Lia Thomas ineligible for Olympics after new FINA ruling on transgender athletes
The new standards make it harder for men to transition and compete in women's divisions by prohibiting male athletes to compete as women if they went through male puberty.
FINA is an international governing body for the sport that affects Olympic events.
The International Swimming Federation (FINA) overwhelmingly voted on Sunday to revoke eligibility for transgender athletes who wish to compete based on gender identity.
The new standards make it harder for men to transition and compete in women’s divisions by prohibiting male athletes to compete as women if they went through male puberty.
The measure passed with 71.5% approval from the FINA Member Federations. The association is an international governing body for the sport that affects Olympic events.
FINA announces new policy on gender inclusion 👇https://t.co/tOcoTKz8WK
— FINA (@fina1908) June 19, 2022
Athletes who transitioned after the age of 12, or achieved Tanner Stage 2 in puberty, will be barred from competing as a female.
”We have to protect the rights of our athletes to compete, but we also have to protect competitive fairness at our events, especially the women’s category at FINA competitions,” FINA President Husain Al-Musallam said.
Testosterone levels must also be monitored below 2.5 nmol/L since the start of transitioning before undergoing puberty. A breach in the limitation could result in disqualification for “anti-doping” violations.
In addition, FINA will propose the adoption of an “open” category for athletes to compete based on gender identity. The change is under consideration and will be evaluated by a working group over a six-month duration.
According to World Swimming Coaches Association Vice President George Block, who spoke with Campus Reform in his own capacity as a coach, the policy “respects real science.”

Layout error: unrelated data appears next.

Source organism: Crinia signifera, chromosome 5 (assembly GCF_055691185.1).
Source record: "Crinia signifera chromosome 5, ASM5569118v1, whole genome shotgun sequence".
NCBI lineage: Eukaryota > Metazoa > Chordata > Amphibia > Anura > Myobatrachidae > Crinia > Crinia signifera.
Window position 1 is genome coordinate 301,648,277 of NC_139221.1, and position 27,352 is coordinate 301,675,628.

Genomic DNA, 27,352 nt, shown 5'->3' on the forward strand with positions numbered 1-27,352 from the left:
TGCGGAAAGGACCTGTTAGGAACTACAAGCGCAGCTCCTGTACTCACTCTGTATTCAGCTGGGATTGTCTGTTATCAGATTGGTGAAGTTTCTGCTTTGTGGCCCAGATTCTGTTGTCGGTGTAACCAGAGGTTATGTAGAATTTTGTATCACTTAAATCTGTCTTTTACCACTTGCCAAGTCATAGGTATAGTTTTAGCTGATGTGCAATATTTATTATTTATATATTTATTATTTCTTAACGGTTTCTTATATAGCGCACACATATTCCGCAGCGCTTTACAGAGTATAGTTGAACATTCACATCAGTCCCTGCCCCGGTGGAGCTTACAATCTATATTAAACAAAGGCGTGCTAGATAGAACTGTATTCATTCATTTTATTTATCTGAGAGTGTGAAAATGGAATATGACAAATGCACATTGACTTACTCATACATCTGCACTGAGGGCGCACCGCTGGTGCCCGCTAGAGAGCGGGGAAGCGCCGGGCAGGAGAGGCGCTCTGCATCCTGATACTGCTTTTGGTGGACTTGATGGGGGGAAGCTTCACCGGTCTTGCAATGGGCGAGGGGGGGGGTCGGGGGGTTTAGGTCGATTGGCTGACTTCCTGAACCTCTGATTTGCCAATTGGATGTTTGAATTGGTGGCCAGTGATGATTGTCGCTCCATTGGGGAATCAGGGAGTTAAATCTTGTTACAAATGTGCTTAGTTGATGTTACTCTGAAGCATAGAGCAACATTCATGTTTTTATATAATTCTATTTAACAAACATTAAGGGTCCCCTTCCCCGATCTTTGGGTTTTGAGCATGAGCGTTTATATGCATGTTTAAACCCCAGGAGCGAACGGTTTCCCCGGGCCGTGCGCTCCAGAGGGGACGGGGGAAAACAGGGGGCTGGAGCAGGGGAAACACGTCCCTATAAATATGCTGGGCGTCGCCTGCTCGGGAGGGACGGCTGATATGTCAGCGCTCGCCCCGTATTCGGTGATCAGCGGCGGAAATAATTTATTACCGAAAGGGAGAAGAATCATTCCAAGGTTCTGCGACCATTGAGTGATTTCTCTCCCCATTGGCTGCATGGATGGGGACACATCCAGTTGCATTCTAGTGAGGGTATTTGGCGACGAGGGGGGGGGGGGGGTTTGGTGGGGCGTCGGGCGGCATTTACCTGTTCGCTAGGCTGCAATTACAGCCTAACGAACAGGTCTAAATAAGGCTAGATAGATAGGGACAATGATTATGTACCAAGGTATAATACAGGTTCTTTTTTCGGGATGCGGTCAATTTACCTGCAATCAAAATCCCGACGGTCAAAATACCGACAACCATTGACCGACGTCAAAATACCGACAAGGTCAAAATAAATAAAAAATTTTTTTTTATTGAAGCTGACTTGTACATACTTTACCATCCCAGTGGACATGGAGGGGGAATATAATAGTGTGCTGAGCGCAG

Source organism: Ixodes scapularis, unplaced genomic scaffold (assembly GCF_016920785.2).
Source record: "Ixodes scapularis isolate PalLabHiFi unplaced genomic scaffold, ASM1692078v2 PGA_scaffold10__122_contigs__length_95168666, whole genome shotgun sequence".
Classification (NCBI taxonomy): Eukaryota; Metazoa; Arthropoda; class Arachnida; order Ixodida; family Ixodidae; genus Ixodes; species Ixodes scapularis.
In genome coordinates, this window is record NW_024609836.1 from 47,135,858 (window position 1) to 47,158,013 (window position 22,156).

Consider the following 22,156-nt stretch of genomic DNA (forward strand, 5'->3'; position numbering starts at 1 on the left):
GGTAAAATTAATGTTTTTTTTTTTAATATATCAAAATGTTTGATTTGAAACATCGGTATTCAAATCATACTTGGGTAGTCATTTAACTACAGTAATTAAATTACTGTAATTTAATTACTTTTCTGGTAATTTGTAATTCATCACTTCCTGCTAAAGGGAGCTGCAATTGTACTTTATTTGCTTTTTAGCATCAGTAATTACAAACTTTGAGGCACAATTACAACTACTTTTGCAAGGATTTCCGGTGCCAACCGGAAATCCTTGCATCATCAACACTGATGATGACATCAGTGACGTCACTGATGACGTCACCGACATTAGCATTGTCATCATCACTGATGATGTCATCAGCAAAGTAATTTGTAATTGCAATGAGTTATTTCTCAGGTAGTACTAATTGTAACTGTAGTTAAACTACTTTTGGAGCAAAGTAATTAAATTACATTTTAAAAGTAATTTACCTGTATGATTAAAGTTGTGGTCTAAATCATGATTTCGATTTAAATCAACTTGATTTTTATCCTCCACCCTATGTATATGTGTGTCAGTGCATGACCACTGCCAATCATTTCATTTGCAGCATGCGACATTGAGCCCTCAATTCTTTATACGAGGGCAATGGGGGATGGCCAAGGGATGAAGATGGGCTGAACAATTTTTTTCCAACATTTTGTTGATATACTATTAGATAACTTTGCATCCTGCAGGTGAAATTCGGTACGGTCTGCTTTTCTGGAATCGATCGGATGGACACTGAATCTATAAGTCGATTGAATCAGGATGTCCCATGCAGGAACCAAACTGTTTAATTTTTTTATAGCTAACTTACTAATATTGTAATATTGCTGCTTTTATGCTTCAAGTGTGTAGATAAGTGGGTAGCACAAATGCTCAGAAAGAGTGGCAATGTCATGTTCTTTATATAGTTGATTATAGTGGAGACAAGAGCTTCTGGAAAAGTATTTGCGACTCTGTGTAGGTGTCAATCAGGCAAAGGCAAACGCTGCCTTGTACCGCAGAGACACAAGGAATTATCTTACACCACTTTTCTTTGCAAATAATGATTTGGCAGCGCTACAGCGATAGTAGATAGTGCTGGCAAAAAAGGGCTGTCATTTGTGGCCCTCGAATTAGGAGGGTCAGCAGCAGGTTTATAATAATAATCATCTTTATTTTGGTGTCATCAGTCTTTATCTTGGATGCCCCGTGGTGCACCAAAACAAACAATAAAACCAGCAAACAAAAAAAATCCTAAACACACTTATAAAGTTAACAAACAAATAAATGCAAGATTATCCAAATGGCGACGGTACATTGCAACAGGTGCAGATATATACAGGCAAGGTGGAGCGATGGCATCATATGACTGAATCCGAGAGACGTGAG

”Our role as coaches is to take care of all kids,” Block said, “and I think FINA did a good job of protecting women’s sports.”
In May, the World Swimming Coaches Association advised FINA to consider an “open” division to deter men from competing against women. According to the organization, transgender inclusion could not “co-exist” with the current “competitive model” because it does not account for fair competition.
”This doesn’t prohibit a transgender division from forming in national sports organizations and collegiate sports clubs, and it still allows it to happen,” Block said.
”They had scientists, they had human rights lawyers, they had athletes, even judges from the Court of Arbitration for Sports on there so they know how this all works,” he continued, “and it was very, very thoughtful.”
Block noted that allowing transgender athletes to compete based on gender identity only analyzed “human rights” for transgender athletes. At the same time, it ignored the “human rights of the female” athletes.
”They [the IOC] ignored those human rights,” he said.
FINA is recognized by the International Olympic Committee (IOC) and is responsible for “administering international competitions in Aquatics.”
The new gender policy will impact FINA-driven competitions such as FINA World Championships, World Cups, and World Leagues, and World Series. Athletes will have to meet the new inclusion standards to successfully set new World Records, as well.
Athletes will also have to conform to the standards to be eligible for Olympic qualifier meets.
”At the elite levels, in these particular set of meets, these are the rules for getting in, and they said specifically in order to protect women’s sports,” Block noted.
The decision pulled the plug on former University of Pennsylvania swimmer Lia Thomas’ aspirations to compete on the international stage as a woman.
Thomas acknowledged his intent to compete in the Olympics during a recent Good Morning America interview.
However, the new FINA standards will make Thomas ineligible as he underwent male puberty prior to his transition in college.
Block suggested the next course of action the transgender community should take it to establish separate divisions and leagues.
”I think FINA did a good job of protecting women’s sports, but it left taking care of transgender kids up to both the local swimming communities in each country, and the transgender communities,” Block said. “I think now instead of just complaining about it, they should probably do something. Instead of saying, ‘we need to get into these other events,’ form your own events. Form your own organization, govern yourself.”
The gender inclusion policy was drafted after members delivered testimonials of a select working group established in 2021 to the FINA Extraordinary General Congress in 2022.
The working group consisted of three specialty teams including athletes, scientists and medical experts, and legal and human rights advocates.
Campus Reform contacted FINA for comment. This article will be updated accordingly.
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